It has now been almost 25 years since I was fortunate enough to play and wear a uniform as a catcher in the Minor Leagues for the Boston Red Sox. With that the experience now far into my rear view mirror, I realize the incredible value of the struggle that I gained during my times in the minors and how much they have benefitted me and prepared me for business, being a husband and a father.
In fact, one of my biggest moments came when the Red Sox Nation Monthly Magazine published an article about me and my push to become the next great catcher. In typical fashion, they got 1/2 of my name right, replacing my last name with that of my biggest rival in the organization… What can you do but laugh at that?
Every day life is hard, for example, marriage and parenting are known to be difficult, it truly is a grind, even if you are lucky enough like me to be married to a great person who is humble and well planted in her beliefs and faith. It is still hard to face the fact that is perfectly acceptable for baseball players to struggle, everyone knows that life in the minors is hard, and you only have to download Kevin Costner’s “Bull Durham”, to see it play out in real life. (I played in that park as a Carolina league player and the movie was an exaggeration, it was actually much worse than it looked on the big screen.) But never a day goes by in business or in life, where I don’t think back to my years as an aspiring baseball player and realize that I can deal with it, I can handle whatever life or business has to throw at me. If you aren’t fortunate enough to have played a sport into your mid 20’s or perhaps pursued an acting career or other form of hobby/passion….there are many ways to recognize the gains from simple day to day life, but remember, the struggle is what makes success so great. It sounds like a cliche, but if it were easy, everyone would do it, has some real truth to it.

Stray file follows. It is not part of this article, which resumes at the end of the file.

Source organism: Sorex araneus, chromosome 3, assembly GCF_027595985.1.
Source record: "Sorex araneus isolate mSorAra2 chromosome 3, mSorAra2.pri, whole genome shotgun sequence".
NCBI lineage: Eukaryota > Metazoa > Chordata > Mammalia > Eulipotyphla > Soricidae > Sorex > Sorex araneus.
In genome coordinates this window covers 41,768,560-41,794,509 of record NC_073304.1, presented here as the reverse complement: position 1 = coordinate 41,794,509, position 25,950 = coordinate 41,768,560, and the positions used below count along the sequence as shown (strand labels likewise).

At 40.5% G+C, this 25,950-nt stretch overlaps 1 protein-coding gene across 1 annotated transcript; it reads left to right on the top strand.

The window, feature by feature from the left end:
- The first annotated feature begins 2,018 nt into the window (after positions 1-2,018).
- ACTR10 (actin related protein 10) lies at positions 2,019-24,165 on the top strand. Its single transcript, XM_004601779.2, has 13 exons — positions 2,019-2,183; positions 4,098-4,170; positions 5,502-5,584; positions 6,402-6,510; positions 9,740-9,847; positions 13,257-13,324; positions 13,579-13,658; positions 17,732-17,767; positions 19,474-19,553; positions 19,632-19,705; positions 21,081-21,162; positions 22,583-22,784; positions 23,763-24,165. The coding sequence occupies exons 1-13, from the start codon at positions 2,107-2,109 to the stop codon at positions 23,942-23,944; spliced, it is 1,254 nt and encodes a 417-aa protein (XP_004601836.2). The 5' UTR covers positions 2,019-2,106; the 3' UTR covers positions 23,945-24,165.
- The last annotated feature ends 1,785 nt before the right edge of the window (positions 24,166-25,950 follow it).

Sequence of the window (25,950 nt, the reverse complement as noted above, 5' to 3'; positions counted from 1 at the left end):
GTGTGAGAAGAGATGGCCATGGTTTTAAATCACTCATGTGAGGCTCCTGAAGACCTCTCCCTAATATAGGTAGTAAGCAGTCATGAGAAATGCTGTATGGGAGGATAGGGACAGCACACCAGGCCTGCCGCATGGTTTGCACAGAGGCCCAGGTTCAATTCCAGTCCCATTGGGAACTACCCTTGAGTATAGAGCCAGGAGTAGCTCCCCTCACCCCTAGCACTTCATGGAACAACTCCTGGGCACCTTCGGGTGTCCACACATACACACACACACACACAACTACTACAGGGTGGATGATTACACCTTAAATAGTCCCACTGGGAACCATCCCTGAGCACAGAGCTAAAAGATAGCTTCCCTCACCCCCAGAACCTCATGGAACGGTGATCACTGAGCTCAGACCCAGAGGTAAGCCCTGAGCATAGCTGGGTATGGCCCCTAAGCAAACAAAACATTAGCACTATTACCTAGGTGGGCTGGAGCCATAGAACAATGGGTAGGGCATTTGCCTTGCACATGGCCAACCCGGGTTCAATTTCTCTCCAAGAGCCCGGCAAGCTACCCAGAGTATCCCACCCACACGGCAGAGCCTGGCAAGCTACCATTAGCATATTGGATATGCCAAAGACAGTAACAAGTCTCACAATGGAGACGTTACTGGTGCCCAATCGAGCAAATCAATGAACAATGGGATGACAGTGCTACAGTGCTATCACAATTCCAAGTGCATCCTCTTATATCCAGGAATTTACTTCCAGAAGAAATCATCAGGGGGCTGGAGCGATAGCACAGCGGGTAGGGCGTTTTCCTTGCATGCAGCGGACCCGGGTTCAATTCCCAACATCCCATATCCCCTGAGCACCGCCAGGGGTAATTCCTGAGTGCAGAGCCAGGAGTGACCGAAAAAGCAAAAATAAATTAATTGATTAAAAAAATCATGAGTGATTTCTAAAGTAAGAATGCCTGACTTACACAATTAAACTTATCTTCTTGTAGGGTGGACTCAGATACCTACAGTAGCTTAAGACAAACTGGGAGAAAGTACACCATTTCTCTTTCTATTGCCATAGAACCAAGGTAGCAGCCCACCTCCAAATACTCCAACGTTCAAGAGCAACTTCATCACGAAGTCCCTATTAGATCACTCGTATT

Just because your first passion didn’t turn out the way you planned, it was full of life lessons if you open your mind to them, what can be taken from the experience to make your next venture more successful? My advice is to be a sponge, look for the lessons that allow you to learn and accelerate forward as a result. The end game is to allow you to pass that knowledge along to others who will learn faster than you did if taught correctly. If you stay optimistic and opportunistic, seeking to learn from every experience and everyone your encounter, you will find that many others who know more than you earlier in life are unable to pass that value to others and eventually, your value is at a super high level. Keep the faith, but also, don’t run from the struggle, it’s where the lessons are.